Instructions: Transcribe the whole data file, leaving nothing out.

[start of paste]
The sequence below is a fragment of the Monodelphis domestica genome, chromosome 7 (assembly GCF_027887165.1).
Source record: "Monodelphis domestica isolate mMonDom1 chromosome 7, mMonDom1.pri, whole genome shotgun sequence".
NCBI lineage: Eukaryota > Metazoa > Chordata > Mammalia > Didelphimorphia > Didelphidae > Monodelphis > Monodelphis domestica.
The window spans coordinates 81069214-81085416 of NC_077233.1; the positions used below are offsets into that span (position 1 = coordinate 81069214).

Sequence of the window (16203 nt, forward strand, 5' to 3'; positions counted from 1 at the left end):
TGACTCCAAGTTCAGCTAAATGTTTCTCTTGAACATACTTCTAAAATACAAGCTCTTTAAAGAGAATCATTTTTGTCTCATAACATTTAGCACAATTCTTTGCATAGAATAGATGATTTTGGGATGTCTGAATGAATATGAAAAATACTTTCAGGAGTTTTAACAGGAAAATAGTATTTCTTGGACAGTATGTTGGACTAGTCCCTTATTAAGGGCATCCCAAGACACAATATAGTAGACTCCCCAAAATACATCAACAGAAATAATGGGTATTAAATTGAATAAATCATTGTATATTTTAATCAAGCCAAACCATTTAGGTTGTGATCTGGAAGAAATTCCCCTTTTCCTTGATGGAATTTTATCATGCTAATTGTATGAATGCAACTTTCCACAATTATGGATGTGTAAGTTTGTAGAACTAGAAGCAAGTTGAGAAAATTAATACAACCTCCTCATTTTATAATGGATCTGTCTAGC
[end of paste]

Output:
The sequence below is a fragment of the Monodelphis domestica genome, chromosome 7 (assembly GCF_027887165.1).
Source record: "Monodelphis domestica isolate mMonDom1 chromosome 7, mMonDom1.pri, whole genome shotgun sequence".
NCBI lineage: Eukaryota > Metazoa > Chordata > Mammalia > Didelphimorphia > Didelphidae > Monodelphis > Monodelphis domestica.
The window spans coordinates 81069214-81085416 of NC_077233.1; the positions used below are offsets into that span (position 1 = coordinate 81069214).

Sequence of the window (16203 nt, forward strand, 5' to 3'; positions counted from 1 at the left end):
TGACTCCAAGTTCAGCTAAATGTTTCTCTTGAACATACTTCTAAAATACAAGCTCTTTAAAGAGAATCATTTTTGTCTCATAACATTTAGCACAATTCTTTGCATAGAATAGATGATTTTGGGATGTCTGAATGAATATGAAAAATACTTTCAGGAGTTTTAACAGGAAAATAGTATTTCTTGGACAGTATGTTGGACTAGTCCCTTATTAAGGGCATCCCAAGACACAATATAGTAGACTCCCCAAAATACATCAACAGAAATAATGGGTATTAAATTGAATAAATCATTGTATATTTTAATCAAGCCAAACCATTTAGGTTGTGATCTGGAAGAAATTCCCCTTTTCCTTGATGGAATTTTATCATGCTAATTGTATGAATGCAACTTTCCACAATTATGGATGTGTAAGTTTGTAGAACTAGAAGCAAGTTGAGAAAATTAATACAACCTCCTCATTTTATAATGGATCTGTCTAGC